Real cheers, real emotion and real players make this draft show better
Enthusiastic kids like Dominic Smith (Mets), J.P. Crawford (Phillies) and Clint Frazier (Indians) make this year's draft show better.
SECAUCUS, N.J. -- Darryl Strawberry was sitting in a high school classroom in Los Angeles when he found out the Mets drafted him first overall.
Dominic Smith was in front of a lively studio audience.
I don't know if the Mets are making progress. But maybe the MLB draft finally is.
I don't know if Dominic Smith can save the Mets, or if his buddy J.P. Crawford can save the Phillies. But maybe they helped save the draft.
"This is what we had in mind," commissioner Bud Selig said, in between announcing picks.
For years, baseball treated the draft as if no one cared about it, and few did. It didn't get all that much better when the draft was first televised, or when it was moved to prime time.
Two years ago, only one player agreed to show up, and he wasn't an early pick. Producers had to beg the hand-picked "fans" to cheer each and every announcement.
Thursday night, there were real cheers. There was real emotion. There were real players.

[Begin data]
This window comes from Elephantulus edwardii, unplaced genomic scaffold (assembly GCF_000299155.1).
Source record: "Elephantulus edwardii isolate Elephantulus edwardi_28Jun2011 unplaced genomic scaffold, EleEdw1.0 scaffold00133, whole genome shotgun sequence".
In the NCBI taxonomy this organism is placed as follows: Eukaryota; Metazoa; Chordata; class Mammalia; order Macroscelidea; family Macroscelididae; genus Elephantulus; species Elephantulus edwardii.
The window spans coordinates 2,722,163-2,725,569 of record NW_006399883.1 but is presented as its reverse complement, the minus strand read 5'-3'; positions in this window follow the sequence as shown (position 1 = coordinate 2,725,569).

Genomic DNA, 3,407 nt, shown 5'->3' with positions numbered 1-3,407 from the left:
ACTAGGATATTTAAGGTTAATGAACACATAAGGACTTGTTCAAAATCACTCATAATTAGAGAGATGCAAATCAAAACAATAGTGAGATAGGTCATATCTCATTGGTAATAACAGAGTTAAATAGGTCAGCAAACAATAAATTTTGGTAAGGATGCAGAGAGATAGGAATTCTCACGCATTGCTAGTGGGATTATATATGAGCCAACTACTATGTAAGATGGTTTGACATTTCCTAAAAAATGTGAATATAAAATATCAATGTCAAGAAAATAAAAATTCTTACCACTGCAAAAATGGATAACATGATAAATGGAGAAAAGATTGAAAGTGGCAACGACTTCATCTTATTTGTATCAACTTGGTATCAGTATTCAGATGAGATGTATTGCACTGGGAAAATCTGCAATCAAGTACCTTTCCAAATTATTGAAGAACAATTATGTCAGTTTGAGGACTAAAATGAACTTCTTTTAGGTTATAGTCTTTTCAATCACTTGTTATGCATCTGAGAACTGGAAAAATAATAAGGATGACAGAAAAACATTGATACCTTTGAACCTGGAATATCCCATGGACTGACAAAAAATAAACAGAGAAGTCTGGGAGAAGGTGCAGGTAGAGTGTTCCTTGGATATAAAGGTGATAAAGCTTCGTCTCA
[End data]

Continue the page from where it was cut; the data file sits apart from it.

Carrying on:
"I can't stop shaking," Smith said a few moments after the Mets made him the 11th overall pick.
The baseball draft is never going to be the NFL Draft, or the NBA Draft. Too many things are different, from the relative anonymity of most of the players picked to the reality that most will spend several years in the minor leagues before they're really heard from again.
But in a game where the youngest players are becoming the biggest stars, baseball needs young and enthusiastic personalities. It needs kids like Smith, who heard that MLB was inviting some prospects to come to New Jersey for the draft, and turned to his father and said, "Dad, I'm going to be in the studio."
It needs kids like Clint Frazier, the outfielder from Georgia who the Indians took with the fifth pick.
"I've had a lot of people tell me I could become a fan favorite because of my red hair," said Frazier, who also attended the draft. "I'm very confident. I think I'm outgoing.
"Hopefully, people like that."
Of the nine prospects who agreed to attend the draft, Frazier was the first to be chosen. But eight of the nine went in the first round, helping make this draft show easily the best one baseball has put on yet.
Strawberry was the first pick overall in 1980. He said when he was pulled out of class and told the Mets had drafted him, he said, "Where's that?"
Smith spent the day before the draft touring New York.
"New York looks more beautiful every time I see it," he said.
The draft looks better as a show than it did before, too.
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